They read some viewer response and according to the hosts it was slightly more than half who agreed with the idea that NZ isn't a great place for migrants and that racism is a problem.

    The other half seemed to be divided into two categories. The first is typified by this reponse, which I'll try my best to quote from memory: "Ching Chongs who don't like it here should go back to China."

    The second half of the half were, 'If you come from Zimbabwe (or South Africa, or some other third-world country) NZ is great!'

    So it seems that the majority of Kiwis may be good, sensible people ... of course, they're probably packing their things for Oz. :sigh:
    EOI Submitted: July 20, 2006
    EOI Selected: August 2, 2006
    ITA Received: October 12, 2006
    ITA Submitted: February 2, 2007
    Migrant Levy Paid & Visas Shipped: June 6, 2007
    Arrived in NZ: July 26th, 2007
    Leaving NZ: June 1st, 2008

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    I think the NZ idyllic lifestyle doesn't really exist any more, as much as the Govt would like to think otherwise. They are promoting what NZ used to be, rather than what it is now.

    NZ is still a great place to live, but it does have social, and various other issues. I know this site is always accused of making everything seem rosey (although I don't know why, everyone gives personal opinions, not lines from a script!) but setting up a site to purely bash NZ is a bit of a strange move. People should concentrate on the balanced opinions, not just the good, not just the bad. Whatever you do, most importantly you should make up your own mind.

    I also find it interesting that she is American. It does seem Americans have the biggest problems settling in NZ for whatever reason. Is the cultural gap that big? I know there is racism in NZ, but just look at some of the southern states in the US - race hate heaven!

    I think NZ is a good option if you're really and truely fed up of life in your home country. On the flip side, it's probably the worst place you can go if you just fancy a change. I personally think life is quite hard in NZ, but the good things it has to offer make up for it.
    Taffy

    The greatest mistake you can make in life is to be continually fearing you will make one.

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    Taffy, I couldn't agree more.

    It's been an interesting dust-up, to say the least!

    I think one thing people who haven't spent their entire lives in America don't understand is that it really is a deeply divided country. There's lots of violent crime, racism, poverty, etc. etc. etc. *but* those things all go together. American society is structured very, very well to keep the poor as isolated as possible. Visit any American city and its pretty clear where you should and shouldn't go.

    For example, my mother lived in St. Louis, which has one of the highest murder rates in the country. Did I ever feel unsafe there? Only once, when I had to drop my brother off at the bus station. My mother isn't well-off by American standards and her neighborhood wasn't that nice, but it was nice enough. It was far enough away from the housing projects (which have since been torn down and replaced with condos, because they were near the city center and so sitting one some valuable real estate).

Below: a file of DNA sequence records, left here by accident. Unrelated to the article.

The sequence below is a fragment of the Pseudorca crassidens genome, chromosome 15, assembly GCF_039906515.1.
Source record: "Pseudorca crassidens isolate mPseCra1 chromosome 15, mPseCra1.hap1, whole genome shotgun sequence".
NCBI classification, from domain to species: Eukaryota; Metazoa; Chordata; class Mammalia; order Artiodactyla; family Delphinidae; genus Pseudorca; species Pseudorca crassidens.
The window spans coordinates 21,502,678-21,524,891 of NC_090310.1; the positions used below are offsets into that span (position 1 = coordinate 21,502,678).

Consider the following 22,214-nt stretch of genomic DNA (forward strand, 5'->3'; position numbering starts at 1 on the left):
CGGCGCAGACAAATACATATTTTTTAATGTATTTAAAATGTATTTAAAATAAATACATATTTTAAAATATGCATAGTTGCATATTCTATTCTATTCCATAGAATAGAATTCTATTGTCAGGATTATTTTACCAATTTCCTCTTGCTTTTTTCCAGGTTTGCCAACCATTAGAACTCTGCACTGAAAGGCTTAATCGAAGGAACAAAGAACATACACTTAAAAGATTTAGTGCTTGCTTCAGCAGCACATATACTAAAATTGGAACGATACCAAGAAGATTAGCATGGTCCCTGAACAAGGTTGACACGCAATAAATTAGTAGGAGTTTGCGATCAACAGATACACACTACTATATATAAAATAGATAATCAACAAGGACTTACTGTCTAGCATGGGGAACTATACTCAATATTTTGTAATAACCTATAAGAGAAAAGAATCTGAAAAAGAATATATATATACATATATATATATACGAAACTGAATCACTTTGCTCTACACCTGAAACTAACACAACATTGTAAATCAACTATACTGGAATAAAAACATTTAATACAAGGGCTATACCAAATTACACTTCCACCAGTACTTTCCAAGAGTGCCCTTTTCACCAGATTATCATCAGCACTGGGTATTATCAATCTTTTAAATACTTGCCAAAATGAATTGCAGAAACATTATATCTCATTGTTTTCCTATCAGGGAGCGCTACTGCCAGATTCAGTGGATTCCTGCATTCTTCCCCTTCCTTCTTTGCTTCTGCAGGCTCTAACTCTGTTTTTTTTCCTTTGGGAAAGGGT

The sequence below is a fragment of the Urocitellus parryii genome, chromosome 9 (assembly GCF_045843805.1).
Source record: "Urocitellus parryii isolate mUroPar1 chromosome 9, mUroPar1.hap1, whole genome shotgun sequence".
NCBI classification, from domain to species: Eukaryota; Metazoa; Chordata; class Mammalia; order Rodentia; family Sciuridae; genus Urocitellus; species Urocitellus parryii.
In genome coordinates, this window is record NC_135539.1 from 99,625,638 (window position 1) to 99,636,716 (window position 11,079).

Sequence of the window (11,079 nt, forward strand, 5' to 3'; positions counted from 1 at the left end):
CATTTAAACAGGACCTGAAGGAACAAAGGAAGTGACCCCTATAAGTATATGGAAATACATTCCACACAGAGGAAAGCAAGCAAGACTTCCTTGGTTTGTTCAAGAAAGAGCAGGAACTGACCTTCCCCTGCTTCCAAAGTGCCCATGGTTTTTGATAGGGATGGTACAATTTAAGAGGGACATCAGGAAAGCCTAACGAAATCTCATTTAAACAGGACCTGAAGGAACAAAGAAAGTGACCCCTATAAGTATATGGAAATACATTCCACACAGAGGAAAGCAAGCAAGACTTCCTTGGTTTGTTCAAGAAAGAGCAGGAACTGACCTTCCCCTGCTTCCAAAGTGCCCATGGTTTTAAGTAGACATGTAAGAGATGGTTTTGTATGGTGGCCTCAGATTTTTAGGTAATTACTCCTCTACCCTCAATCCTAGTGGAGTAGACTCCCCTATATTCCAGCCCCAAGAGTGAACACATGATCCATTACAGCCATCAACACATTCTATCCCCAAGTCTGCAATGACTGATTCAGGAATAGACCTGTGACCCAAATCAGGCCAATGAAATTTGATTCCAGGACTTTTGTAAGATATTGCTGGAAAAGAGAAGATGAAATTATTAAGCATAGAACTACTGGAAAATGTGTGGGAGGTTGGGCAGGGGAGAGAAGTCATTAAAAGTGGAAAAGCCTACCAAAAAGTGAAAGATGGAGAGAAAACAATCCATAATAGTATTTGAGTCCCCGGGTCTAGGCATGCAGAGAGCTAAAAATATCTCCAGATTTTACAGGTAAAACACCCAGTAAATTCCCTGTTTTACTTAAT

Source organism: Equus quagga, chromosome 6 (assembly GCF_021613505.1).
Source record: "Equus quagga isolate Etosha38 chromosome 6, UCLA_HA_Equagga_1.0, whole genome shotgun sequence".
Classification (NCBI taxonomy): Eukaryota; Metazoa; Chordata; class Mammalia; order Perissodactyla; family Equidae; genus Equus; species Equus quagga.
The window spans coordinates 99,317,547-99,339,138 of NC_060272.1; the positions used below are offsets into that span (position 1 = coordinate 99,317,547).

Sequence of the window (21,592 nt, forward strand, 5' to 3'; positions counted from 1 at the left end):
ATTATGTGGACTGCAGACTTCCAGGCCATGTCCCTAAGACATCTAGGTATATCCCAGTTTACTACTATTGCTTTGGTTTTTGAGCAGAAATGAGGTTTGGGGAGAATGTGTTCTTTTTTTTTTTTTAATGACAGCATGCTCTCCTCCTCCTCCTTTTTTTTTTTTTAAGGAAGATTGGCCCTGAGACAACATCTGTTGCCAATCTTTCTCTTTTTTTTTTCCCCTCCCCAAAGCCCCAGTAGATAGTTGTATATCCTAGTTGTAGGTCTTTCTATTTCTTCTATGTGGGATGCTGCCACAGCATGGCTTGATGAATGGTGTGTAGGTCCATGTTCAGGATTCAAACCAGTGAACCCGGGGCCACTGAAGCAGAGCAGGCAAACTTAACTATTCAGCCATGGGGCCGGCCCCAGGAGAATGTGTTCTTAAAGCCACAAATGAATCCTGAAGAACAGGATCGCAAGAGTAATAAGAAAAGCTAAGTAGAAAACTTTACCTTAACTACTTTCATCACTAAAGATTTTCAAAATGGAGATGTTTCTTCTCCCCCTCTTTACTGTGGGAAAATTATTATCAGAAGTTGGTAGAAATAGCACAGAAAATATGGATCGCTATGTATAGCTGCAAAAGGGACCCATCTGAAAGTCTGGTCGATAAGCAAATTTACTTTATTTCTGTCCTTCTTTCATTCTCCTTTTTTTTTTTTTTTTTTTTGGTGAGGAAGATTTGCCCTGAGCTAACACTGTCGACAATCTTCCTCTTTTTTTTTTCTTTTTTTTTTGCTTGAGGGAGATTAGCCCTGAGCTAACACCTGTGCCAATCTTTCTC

On my way out to St. Louis, I used to drive through Ohio. I believe it's in Columbus where the housing project is actually separated from the rest of the city by an 8 lane highway.

    East St. Louis, probably the worst city in America in terms of poverty, is completely invisible thanks to some smart planning by the department of transportation, which has made it entirely possible to not only by pass the city, but to literally not see it at all. If you want to go to the riverboat casino, you take a specially constructed highway that runs through the city right to the casino parking lot.

    I could go on and on, but as an American it is completely possible to avoid the unpleasant realities and surround yourself with like-minded individuals. I've had pretty heated discussions with other liberals who are from the South about racism--they actually argue 'it's not in my city/town/community, it's all those other places in the South.'

    What makes NZ different goes back to that egalitarianism. Of course, it can cut both ways. When you don't create too many enclaves and don't encourage or mandate separation, you can't ignore the realities of the underside of society. If you don't want to see racism in Boston, you stay out of Southie. If you don't want to see poverty there, you stay out of Jamaica Plain. And if you want to avoid reality altogether, you live in the People's Republic of Cambridge. (I'm probably the *only* person on the forum who will get that.) Here in Chch, it's both nowhere and everywhere. Because there aren't really serious 'bad parts of town' what trouble there is could be found anywhere (except for Sumner, of course ... oh, and Halswell).

    Does that make any sense?
    Last edited by KiwiHopeful; 04-12-2007 at 08:02 PM.
    EOI Submitted: July 20, 2006
    EOI Selected: August 2, 2006
    ITA Received: October 12, 2006
    ITA Submitted: February 2, 2007
    Migrant Levy Paid & Visas Shipped: June 6, 2007
    Arrived in NZ: July 26th, 2007
    Leaving NZ: June 1st, 2008

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    Default Don't I wish

    Quote Originally Posted by KiwiHopeful View Post
    Because there aren't really serious 'bad parts of town' what trouble there is could be found anywhere (except for Sumner, of course ... oh, and Halswell).